Widget build(BuildContext context) {
    return MaterialApp(
      title: 'Sample App',
      theme: ThemeData(
        primarySwatch: Colors.blue,
      ),
      home: SampleAppPage(),
    );
  }
}

class SampleAppPage extends StatefulWidget {
  SampleAppPage({Key key}) : super(key: key);

  @override
  _SampleAppPageState createState() => _SampleAppPageState();
}

class _SampleAppPageState extends State<SampleAppPage> {
  @override
  Widget build(BuildContext context) {
    return Scaffold(
      appBar: AppBar(
        title: Text("Sample App"),
      ),
      body: ListView(children: _getListData()),
    );
  }

  _getListData() {
    List<Widget> widgets = [];
    for (int i = 0; i < 100; i++) {
      widgets.add(GestureDetector(
        child: Padding(
          padding: EdgeInsets.all(10.0),
          child: Text("Row $i"),
        ),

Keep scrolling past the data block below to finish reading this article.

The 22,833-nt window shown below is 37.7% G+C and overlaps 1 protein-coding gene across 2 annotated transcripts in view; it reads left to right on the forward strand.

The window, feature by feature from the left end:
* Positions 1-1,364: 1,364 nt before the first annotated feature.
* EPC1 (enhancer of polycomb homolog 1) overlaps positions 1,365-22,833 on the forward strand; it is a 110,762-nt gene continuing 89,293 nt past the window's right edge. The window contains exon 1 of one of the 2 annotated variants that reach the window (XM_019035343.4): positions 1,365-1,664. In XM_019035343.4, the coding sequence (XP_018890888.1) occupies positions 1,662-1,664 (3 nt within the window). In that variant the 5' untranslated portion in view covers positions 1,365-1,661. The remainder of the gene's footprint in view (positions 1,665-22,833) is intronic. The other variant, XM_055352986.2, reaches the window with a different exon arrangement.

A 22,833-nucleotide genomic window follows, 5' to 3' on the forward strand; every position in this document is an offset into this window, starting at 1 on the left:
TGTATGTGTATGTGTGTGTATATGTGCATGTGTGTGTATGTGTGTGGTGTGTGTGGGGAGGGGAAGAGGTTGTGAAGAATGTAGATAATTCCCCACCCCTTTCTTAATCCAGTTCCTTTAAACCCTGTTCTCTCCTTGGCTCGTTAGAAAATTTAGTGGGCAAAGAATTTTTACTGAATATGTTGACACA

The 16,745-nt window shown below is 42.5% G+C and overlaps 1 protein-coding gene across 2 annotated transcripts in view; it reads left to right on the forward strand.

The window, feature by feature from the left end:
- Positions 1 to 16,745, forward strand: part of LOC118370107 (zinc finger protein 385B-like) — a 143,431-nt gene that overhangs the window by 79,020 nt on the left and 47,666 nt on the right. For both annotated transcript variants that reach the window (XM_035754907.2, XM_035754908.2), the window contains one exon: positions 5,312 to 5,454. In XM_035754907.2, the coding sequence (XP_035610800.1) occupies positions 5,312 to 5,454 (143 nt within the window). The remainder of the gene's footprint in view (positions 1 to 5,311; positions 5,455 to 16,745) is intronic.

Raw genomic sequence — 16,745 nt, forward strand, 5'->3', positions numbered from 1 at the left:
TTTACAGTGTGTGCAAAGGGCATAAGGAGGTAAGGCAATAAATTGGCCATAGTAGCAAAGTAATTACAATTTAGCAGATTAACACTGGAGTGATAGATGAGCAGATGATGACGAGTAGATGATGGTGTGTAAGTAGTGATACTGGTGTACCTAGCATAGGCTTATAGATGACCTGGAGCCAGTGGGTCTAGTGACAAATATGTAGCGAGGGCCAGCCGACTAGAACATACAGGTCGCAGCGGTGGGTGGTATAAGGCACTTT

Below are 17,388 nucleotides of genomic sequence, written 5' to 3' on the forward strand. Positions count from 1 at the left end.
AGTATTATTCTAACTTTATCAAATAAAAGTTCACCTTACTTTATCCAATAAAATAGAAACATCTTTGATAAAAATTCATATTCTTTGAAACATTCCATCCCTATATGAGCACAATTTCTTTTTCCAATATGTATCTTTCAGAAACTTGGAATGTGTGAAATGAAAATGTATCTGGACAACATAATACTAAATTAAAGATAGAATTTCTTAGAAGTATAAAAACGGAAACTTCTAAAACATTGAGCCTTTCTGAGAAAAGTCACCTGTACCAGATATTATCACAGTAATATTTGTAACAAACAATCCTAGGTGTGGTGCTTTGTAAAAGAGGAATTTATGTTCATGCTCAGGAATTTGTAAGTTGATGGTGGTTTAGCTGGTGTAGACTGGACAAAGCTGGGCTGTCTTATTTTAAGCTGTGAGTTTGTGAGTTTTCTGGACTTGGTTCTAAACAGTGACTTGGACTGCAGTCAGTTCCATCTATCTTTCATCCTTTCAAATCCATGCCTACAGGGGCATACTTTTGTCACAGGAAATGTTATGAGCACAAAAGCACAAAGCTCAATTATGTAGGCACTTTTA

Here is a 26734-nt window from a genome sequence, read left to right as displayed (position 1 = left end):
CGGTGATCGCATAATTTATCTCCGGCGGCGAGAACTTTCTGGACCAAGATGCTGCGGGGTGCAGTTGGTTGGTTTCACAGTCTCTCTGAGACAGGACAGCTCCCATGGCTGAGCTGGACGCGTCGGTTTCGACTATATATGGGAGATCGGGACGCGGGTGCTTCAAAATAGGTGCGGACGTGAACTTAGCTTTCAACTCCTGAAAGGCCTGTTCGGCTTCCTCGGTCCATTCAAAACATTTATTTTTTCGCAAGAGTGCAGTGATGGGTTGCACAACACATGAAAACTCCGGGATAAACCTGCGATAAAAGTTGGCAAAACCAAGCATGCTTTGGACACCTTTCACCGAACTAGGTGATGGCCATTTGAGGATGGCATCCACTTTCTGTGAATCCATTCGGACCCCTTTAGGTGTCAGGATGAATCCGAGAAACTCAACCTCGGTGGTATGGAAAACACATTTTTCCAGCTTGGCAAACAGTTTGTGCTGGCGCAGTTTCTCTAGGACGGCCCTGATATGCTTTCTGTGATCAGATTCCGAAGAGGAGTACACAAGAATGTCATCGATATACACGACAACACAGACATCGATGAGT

onTap: () {
          print('row tapped');
        },
      ));
    }
    return widgets;
  }
}

How do I dynamically update a ListView?

In iOS, you update the data for the list view, and notify the table or collection view using the reloadData method.

In Flutter, if you update the list of widgets inside a setState(), you quickly see that your data doesn’t change visually. This is because when setState() is called, the Flutter rendering engine looks at the widget tree to see if anything has changed. When it gets to your ListView, it performs an == check, and determines that the two ListViews are the same. Nothing has changed, so no update is required.

For a simple way to update your ListView, create a new List inside of setState(), and copy the data from the old list to the new list. While this approach is simple, it is not recommended for large data sets, as shown in the next example.

import 'package:flutter/material.dart';

void main() {
  runApp(SampleApp());
}

class SampleApp extends StatelessWidget {
  // This widget is the root of your application.